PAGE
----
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neilestrick

Cones And Soaking Times Theory

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neil, you're right about the wearing out of elements. The closer they get to their max temp about 2385 or so, the shorter the life. I wonder about the dimishing return on longer firing at lower temp for better life span vs wearing out of relays over a prolong firing, something to consider.

Wyndham

The 40 minute hold I used to do to get from cone 6 to cone 8 did not really make the firing any longer than actually firing to cone 8. And with zone control the relays were cycling some anyway. So I don't think it hurt them much at all. Plus relays are cheaper than elements. I think the greater killer of relays is heat. I see a wide range of relay life depending on how the control boxes are designed. Some do a better job of shielding them from the heat of the kiln than others.

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Good post, Norm.

 

Too many folks do not understand the huge number of variables that are involved in each step of the pottery making process (not just firings), and then wonder why, when they THINK they did everything the same, that the results differ.  It is the variables that they do NOT control that get them... and in many cases they do not even realize that those variable are there.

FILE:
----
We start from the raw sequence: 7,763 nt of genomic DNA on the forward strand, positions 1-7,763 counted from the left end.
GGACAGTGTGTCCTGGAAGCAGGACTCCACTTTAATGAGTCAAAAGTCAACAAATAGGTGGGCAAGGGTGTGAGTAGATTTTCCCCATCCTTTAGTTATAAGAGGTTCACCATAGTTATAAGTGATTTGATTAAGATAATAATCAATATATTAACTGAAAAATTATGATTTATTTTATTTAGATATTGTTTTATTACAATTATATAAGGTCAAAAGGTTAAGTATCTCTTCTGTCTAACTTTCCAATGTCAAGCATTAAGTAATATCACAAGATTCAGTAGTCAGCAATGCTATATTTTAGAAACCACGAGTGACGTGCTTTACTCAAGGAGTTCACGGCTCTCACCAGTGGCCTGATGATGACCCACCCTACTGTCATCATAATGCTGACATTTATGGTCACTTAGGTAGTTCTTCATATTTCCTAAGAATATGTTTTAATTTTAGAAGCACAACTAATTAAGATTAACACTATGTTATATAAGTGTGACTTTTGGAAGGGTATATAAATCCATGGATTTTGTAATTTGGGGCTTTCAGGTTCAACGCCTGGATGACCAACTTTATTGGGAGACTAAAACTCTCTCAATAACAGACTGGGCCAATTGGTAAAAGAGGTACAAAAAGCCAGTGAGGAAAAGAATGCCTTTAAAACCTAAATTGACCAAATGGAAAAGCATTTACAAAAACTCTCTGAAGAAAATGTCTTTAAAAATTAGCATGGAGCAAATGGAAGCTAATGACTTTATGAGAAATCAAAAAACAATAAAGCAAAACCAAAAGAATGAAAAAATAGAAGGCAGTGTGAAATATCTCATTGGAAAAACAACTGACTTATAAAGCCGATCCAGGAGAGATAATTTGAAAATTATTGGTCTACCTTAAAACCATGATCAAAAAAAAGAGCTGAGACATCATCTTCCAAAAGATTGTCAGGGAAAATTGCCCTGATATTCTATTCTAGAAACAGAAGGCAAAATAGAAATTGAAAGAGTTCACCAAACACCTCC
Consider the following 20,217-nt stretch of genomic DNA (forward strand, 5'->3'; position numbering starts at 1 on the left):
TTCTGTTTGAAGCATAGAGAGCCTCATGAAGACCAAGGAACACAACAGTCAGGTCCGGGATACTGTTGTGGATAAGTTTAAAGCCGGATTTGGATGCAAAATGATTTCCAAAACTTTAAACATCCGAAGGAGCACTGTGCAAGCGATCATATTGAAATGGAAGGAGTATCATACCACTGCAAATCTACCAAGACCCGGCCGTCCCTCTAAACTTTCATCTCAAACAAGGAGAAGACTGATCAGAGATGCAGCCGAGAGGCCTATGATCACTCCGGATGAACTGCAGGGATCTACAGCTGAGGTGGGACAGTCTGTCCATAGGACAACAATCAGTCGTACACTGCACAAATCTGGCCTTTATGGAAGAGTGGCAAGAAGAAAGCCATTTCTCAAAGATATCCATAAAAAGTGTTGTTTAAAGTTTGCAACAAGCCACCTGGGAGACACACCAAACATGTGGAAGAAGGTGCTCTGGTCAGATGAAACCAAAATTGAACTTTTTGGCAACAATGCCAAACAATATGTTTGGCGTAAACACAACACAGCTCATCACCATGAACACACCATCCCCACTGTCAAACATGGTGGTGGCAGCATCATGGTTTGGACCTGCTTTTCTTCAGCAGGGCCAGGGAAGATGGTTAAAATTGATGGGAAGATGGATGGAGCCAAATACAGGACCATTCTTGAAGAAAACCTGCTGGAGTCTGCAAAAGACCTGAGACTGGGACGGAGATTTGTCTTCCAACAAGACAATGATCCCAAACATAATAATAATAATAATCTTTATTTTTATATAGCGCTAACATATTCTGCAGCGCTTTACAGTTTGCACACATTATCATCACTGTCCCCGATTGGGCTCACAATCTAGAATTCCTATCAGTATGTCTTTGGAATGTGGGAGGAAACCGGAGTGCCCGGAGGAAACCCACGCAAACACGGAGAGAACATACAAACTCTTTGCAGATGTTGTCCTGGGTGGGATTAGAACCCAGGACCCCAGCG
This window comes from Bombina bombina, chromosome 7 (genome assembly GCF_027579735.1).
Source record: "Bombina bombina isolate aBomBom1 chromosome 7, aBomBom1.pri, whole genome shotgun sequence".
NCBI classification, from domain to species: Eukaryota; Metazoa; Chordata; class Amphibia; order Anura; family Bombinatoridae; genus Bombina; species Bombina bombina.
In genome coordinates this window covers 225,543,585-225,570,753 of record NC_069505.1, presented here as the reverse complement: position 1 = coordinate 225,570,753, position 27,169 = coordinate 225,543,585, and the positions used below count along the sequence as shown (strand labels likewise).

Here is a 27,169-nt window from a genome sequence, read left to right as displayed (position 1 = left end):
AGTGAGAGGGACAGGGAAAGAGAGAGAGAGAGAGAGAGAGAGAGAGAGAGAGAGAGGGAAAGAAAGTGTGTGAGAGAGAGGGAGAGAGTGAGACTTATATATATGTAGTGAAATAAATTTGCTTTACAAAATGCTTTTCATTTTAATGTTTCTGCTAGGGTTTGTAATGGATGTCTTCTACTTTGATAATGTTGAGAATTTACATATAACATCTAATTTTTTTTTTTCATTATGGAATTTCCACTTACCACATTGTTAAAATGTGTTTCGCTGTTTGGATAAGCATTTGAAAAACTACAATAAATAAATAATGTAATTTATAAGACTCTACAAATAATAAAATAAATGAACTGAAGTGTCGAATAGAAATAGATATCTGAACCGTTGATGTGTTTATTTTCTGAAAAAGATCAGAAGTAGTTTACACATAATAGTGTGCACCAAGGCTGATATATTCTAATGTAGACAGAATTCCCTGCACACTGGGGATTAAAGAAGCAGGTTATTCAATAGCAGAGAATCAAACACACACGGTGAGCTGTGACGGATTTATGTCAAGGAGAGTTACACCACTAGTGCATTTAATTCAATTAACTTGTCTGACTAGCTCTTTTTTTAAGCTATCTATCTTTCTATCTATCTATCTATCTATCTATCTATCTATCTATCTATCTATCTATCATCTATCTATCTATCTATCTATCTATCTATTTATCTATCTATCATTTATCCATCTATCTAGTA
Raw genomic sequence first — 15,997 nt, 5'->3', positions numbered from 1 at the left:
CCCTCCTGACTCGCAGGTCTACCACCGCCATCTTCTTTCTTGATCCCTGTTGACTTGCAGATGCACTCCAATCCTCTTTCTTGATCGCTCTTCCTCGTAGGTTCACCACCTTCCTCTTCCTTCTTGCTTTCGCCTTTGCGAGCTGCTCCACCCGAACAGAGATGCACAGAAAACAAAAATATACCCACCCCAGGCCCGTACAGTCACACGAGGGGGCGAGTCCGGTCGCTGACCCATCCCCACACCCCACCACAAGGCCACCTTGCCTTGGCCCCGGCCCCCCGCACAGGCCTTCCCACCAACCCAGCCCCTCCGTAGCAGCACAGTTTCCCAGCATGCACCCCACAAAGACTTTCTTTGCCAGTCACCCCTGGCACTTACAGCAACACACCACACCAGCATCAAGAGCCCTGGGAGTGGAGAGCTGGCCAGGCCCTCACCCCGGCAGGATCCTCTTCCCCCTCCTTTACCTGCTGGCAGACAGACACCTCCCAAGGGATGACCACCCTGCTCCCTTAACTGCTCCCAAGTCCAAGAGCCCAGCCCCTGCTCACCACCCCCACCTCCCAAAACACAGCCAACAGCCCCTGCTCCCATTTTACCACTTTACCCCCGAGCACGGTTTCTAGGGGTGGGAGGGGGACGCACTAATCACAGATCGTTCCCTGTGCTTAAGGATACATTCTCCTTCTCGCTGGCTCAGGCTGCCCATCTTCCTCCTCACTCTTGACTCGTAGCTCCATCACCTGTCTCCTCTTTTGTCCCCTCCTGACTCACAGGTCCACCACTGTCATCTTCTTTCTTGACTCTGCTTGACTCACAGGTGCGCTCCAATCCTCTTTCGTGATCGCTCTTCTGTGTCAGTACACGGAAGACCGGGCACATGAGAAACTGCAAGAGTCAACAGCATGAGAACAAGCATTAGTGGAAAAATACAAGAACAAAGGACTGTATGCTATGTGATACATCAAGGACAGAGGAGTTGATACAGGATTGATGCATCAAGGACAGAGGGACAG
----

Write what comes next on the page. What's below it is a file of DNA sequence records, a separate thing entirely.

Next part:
The tools we have available help us control some of these variables. 

 

best,

 

..................john

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Pazu:

 

I have designed a kiln firing program that uses an Arduino UNO with a thermocouple module  to control a solid state relay. The user interface on the PC is based on  VB 6 . The software reports theoretical and actual heatwork, and total KW hours. It graphs the time/temp and produces a report  of the ramp and all of the above info including a printout of the graph.

 

The KW hours of the run is based on user input of volts and amps. There is no real time reading of the actual electrical params. On my  120V test kiln I get a 5 volt drop during the ON cycle and just type that value in.

 

As far as load weight is concerened, it would be easy to add some set of params to the program that set the hold time but I'm not sure it would be worth the effort of weighing each piece and kiln shelves to try to get some optimum soak.

 

If you are handy with a soldering iron, I'll send you the Arduino script and the software setup and you can have a go at it.

 

The total cost of the custom controller I put together is around $80 , but I salvaged a few of the components from an old PC.

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How are you dealing with hysteresis on the temp overshot in your code?

 

I'm not John. I have not put any logic in the code to damp overshoot.  I could but I'm not sure the gain would be worth the sweat. At lower temps I get sometimes a 10deg F or more overshoot, but when the duty cycle is more on than off it only amounts to 2-4 degreesF. I can live with that.  (the reading is with a 100 point average over 100 milliseconds)

 

Any ideas?